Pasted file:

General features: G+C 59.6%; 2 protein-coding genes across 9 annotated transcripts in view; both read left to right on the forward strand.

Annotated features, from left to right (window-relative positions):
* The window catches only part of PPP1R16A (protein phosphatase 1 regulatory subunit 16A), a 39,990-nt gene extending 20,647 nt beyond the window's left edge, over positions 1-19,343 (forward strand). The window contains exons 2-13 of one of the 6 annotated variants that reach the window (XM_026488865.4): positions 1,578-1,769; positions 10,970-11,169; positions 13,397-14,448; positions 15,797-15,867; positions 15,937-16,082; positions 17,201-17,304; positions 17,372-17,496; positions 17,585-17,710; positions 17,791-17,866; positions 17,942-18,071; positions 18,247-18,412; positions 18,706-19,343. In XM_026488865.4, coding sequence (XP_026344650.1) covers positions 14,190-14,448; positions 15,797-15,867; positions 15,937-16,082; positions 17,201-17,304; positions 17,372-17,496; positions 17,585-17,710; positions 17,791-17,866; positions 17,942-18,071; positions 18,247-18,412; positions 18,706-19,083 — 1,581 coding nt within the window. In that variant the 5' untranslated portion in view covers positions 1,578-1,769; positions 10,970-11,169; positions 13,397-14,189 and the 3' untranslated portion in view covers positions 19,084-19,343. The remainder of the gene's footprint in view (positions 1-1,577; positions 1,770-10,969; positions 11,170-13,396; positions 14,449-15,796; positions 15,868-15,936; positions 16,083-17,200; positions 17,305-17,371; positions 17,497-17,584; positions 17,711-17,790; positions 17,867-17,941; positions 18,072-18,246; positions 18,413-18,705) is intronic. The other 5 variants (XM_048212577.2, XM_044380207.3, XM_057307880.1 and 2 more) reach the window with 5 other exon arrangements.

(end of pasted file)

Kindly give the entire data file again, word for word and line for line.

General features: G+C 59.6%; 2 protein-coding genes across 9 annotated transcripts in view; both read left to right on the forward strand.

Annotated features, from left to right (window-relative positions):
* The window catches only part of PPP1R16A (protein phosphatase 1 regulatory subunit 16A), a 39,990-nt gene extending 20,647 nt beyond the window's left edge, over positions 1-19,343 (forward strand). The window contains exons 2-13 of one of the 6 annotated variants that reach the window (XM_026488865.4): positions 1,578-1,769; positions 10,970-11,169; positions 13,397-14,448; positions 15,797-15,867; positions 15,937-16,082; positions 17,201-17,304; positions 17,372-17,496; positions 17,585-17,710; positions 17,791-17,866; positions 17,942-18,071; positions 18,247-18,412; positions 18,706-19,343. In XM_026488865.4, coding sequence (XP_026344650.1) covers positions 14,190-14,448; positions 15,797-15,867; positions 15,937-16,082; positions 17,201-17,304; positions 17,372-17,496; positions 17,585-17,710; positions 17,791-17,866; positions 17,942-18,071; positions 18,247-18,412; positions 18,706-19,083 — 1,581 coding nt within the window. In that variant the 5' untranslated portion in view covers positions 1,578-1,769; positions 10,970-11,169; positions 13,397-14,189 and the 3' untranslated portion in view covers positions 19,084-19,343. The remainder of the gene's footprint in view (positions 1-1,577; positions 1,770-10,969; positions 11,170-13,396; positions 14,449-15,796; positions 15,868-15,936; positions 16,083-17,200; positions 17,305-17,371; positions 17,497-17,584; positions 17,711-17,790; positions 17,867-17,941; positions 18,072-18,246; positions 18,413-18,705) is intronic. The other 5 variants (XM_048212577.2, XM_044380207.3, XM_057307880.1 and 2 more) reach the window with 5 other exon arrangements.